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Microsoft Word - Not a Typewriter
Dierent Levels of FormattingCharacter formatting Everyone is familiar with character for-matting. If you select the Format -> Font... window in Microsoft Word you can change the font, its style (bold, italic, regu-lar), size, color, and many other characteris-tics. Manual typewriters similarly had char-acter formatting. When you purchased a
typewriter you had in essence purchased a single font; what ever font was on the type-bar. Under the Advanced tab in the font window you can adjust other characteris-tics (usually not needed for normal layout) such as spacing and other typography.
Paragraphs also have formatting op-tions; accessed by selecting Format -> Paragraph... from the menu. This allows a variety of changes from alignment, indenta-tion, spacing and tabs.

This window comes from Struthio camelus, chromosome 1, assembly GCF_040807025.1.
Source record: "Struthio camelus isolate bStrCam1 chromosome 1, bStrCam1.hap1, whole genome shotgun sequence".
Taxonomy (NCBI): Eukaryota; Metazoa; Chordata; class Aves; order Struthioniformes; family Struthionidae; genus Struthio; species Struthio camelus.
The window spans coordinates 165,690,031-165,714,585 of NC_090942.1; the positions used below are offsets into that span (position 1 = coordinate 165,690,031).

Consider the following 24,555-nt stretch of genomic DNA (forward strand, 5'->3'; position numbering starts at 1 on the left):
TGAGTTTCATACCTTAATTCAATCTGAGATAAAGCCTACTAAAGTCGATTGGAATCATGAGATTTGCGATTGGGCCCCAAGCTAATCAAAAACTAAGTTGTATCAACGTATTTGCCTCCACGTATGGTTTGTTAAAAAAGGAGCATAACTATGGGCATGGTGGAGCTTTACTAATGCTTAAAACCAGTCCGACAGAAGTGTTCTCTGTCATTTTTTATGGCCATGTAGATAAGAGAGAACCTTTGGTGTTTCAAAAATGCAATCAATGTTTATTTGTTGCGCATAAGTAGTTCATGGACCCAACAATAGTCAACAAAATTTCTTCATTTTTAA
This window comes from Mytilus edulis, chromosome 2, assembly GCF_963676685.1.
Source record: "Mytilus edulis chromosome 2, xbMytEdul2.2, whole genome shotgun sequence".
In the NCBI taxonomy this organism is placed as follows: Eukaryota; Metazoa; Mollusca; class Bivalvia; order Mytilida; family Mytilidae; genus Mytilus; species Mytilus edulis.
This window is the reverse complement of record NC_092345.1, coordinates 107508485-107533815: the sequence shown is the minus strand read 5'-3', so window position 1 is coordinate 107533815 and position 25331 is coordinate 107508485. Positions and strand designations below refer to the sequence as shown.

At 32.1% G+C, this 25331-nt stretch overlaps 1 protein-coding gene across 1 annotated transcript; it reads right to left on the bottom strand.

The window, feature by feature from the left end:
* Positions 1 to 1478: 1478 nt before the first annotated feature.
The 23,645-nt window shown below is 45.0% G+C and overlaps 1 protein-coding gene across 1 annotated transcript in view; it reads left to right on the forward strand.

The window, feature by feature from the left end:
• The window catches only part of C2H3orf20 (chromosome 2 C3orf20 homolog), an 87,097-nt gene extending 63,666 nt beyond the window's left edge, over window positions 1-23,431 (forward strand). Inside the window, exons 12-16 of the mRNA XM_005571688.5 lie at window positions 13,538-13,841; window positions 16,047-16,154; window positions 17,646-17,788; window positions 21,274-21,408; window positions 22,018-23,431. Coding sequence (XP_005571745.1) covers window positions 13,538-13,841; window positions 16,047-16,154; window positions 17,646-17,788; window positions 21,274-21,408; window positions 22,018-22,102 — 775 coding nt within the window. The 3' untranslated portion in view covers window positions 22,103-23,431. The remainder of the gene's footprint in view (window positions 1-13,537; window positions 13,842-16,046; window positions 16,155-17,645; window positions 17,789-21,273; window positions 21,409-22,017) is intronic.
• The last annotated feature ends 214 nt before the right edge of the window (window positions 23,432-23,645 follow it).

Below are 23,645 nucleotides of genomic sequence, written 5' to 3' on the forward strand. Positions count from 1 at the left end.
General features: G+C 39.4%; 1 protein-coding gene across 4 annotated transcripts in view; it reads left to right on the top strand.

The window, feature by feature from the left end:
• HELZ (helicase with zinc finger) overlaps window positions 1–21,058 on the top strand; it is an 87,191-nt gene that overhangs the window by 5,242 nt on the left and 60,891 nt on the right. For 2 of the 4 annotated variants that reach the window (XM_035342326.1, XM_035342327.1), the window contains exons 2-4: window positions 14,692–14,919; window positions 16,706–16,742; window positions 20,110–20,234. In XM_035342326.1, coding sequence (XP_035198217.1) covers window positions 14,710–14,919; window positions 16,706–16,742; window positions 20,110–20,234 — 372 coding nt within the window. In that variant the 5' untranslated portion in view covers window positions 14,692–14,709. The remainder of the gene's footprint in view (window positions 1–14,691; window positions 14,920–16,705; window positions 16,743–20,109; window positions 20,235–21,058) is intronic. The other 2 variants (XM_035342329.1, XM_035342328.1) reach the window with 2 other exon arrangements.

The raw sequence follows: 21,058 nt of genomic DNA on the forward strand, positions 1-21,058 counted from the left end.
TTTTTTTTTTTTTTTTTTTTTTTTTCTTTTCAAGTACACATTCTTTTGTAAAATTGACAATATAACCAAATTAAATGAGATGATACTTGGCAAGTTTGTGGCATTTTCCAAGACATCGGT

Much less well know are styles. For most users styles are not critical in word processing. They simple type there docu-ment, print, and they are finished. However for anyone working in pub-lishing styles are critical. And for any pro-ject or document that has a specific struc-ture, styles can be a huge timesaver. An example is the US Army Memoran-dum format governed by Army Regulation 25-50. There are over ten pages of instruc-tions concerning spacing, margins, num-bering and placement of specific struc-tures as well as a dozen examples. Similarly a paper prepared using the Publication Manual of the American Psy-
chological Association (APA) standards fol-lows detailed instructions concerning spac-ing, margins, numbering and placement of specific structures in a paper. In both cases, as well as dozens of other applications, styles make defining, applying, and modifying these structures much easier. Styles are the collecting of for-matting instructions that identify specific elements of your structure.